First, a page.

EFD Induction

Induction Heating Systems for the Power Generation Industry

For decades EFD Induction has been bringing the benefits of induction heating to companies in the global power generation and distribution industries. The flexibility of EFD Induction systems lets them be used for practically any application in the power industry that requires heat. We also custom-make coils to suit specific applications and geometries.

The induction heating systems developed by EFD Induction are used primarily for the following tasks within the power industry:

  • Brazing series connections
  • Brazing turbo-generator connections
  • Brazing short-circuit rings
  • Solidifying bar ends
  • Brazing strands / windings
  • Shrink-fitting of end caps
  • Cleaning varnish
  • Post and pre-heating
  • General shrink-fitting
  • Expanding and removing of large bolts

Fast, safe and reliable induction heating systems

The key benefits of EFD Induction systems are speed, safety and reliability. When brazing series connections, for example, our induction systems' precise heat pattern, rapid heating and narrow heat range virtually eliminate the risk of burn damage to the insulation.

Induction heating systems also minimise preparation work. This is particularly relevant when compared with flame brazing, where considerable time must be spent on protecting the insulation.

Handheld transformer for induction heating systems

EFD Induction provides a range of innovations and optional functions that further enhance productivity. For instance, we have developed a handheld transformer that incorporates a clamping mechanism. This eliminates the need for a separate clamping operation when brazing strands and wires, or when solidifying bar-ends.

Single-turn induction heating systems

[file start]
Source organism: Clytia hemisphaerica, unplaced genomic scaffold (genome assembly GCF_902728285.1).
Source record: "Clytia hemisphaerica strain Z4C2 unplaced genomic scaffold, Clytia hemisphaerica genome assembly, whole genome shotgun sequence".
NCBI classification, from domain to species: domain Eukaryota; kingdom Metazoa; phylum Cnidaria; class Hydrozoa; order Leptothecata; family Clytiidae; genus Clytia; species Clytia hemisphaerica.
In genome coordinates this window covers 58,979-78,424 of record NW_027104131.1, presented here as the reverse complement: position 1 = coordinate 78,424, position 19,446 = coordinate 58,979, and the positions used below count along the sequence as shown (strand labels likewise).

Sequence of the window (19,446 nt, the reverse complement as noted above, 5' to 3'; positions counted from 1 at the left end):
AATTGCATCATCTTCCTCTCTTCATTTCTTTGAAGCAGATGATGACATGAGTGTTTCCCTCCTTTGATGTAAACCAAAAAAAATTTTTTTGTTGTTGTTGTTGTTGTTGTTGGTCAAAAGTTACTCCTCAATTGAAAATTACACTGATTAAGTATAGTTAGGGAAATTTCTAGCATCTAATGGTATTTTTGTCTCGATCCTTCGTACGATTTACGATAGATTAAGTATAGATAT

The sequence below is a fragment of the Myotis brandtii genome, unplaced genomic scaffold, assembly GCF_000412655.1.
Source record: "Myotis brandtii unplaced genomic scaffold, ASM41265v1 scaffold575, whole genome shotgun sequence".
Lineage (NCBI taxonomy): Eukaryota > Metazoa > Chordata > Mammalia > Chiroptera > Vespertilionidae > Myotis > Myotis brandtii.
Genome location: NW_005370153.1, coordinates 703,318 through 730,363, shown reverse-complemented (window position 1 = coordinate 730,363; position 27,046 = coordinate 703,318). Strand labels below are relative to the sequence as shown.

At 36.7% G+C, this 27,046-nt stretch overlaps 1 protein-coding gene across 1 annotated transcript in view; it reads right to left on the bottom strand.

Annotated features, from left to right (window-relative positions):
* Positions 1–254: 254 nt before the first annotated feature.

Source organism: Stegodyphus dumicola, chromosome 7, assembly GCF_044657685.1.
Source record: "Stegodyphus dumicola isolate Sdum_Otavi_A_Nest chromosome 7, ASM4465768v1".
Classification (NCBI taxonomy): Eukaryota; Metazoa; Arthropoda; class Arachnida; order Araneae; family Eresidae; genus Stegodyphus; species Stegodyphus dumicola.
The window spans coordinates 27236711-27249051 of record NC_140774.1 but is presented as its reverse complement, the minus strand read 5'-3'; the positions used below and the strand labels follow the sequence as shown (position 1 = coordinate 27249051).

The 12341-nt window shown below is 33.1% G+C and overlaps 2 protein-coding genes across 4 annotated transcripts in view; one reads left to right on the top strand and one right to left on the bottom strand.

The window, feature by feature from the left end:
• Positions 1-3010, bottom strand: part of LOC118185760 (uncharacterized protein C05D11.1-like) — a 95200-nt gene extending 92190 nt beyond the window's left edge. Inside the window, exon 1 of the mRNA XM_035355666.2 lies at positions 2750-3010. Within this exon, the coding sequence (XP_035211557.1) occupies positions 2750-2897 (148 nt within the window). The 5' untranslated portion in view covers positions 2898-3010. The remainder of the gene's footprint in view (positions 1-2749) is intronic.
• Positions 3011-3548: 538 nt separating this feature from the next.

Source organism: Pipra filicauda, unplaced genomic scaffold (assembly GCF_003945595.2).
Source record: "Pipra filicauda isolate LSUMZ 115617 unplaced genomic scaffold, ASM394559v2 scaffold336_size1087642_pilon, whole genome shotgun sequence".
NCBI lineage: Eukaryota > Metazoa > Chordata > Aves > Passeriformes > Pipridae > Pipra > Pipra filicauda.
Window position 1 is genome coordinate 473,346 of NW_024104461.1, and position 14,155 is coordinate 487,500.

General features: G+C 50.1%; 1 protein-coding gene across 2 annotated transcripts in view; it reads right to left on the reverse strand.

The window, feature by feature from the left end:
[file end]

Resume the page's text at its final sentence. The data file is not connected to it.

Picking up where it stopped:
We specialise in using single-turn inductors (coils) when brazing smaller-dimensioned work pieces. These coils minimise losses, which in turn reduces energy consumption.

Mobile and compact induction heating systems

The EFD Induction Minac range of mobile and compact induction heating systems is widely used by service and maintenance companies.

The small footprint, ease-of-use and manoeuvrability of a Minac make it ideal for power industry environments. A Minac is flexible, too: it is capable of performing heating tasks as diverse as brazing, pre and post-heating, shrink fitting and removing, and varnish removal. A single Minac converter supports a virtually unlimited range of custom-built coils.

Many Minac induction heating systems come in twin versions offering two independent power outputs (in effect doubling the productivity of a single system). The twin versions feature split-control panels from which each output can be controlled.

Minac induction heating systems can also be used together with separate heating stations. This lets the Minac support large, flexible coils that can be shaped on-site to fit curved or irregular-shaped work pieces.

Fast and reliable bolt-expansion system

EFD Induction’s bolt-expansion system is the proven time and labour-saving alternative to inefficient flame and resistance heating. With induction, a coil is inserted into the bolt. Controllable and localised heat is then induced directly in the bolt. The heat expands the bolt by an exact, pre-decided length, making it easy to remove the nut.

The speed and precision of induction heating prevents damage to the threads. The process is so quick there isn’t enough time for heat to travel into the thread area, and there’s no risk of rods melting inside the bolt (a common drawback with alternative heating methods).

With induction, crucial process parameters such as temperatures and dwell times are set in advance. Productivity is boosted by quick-release coils. It takes only seconds to attach new coils to the handheld transformers. The coils can be used with angle adapters to ensure smooth passage of the coil into the bolt.

EFD Induction bolt expansion systems use mobile Minac converters and elongated coils. When using a Minac Twin, one operator can work on two bolts at the same time — in effect achieving the productivity of two operators. Alternatively, two operators can work simultaneously, each with their own independent handheld transformer.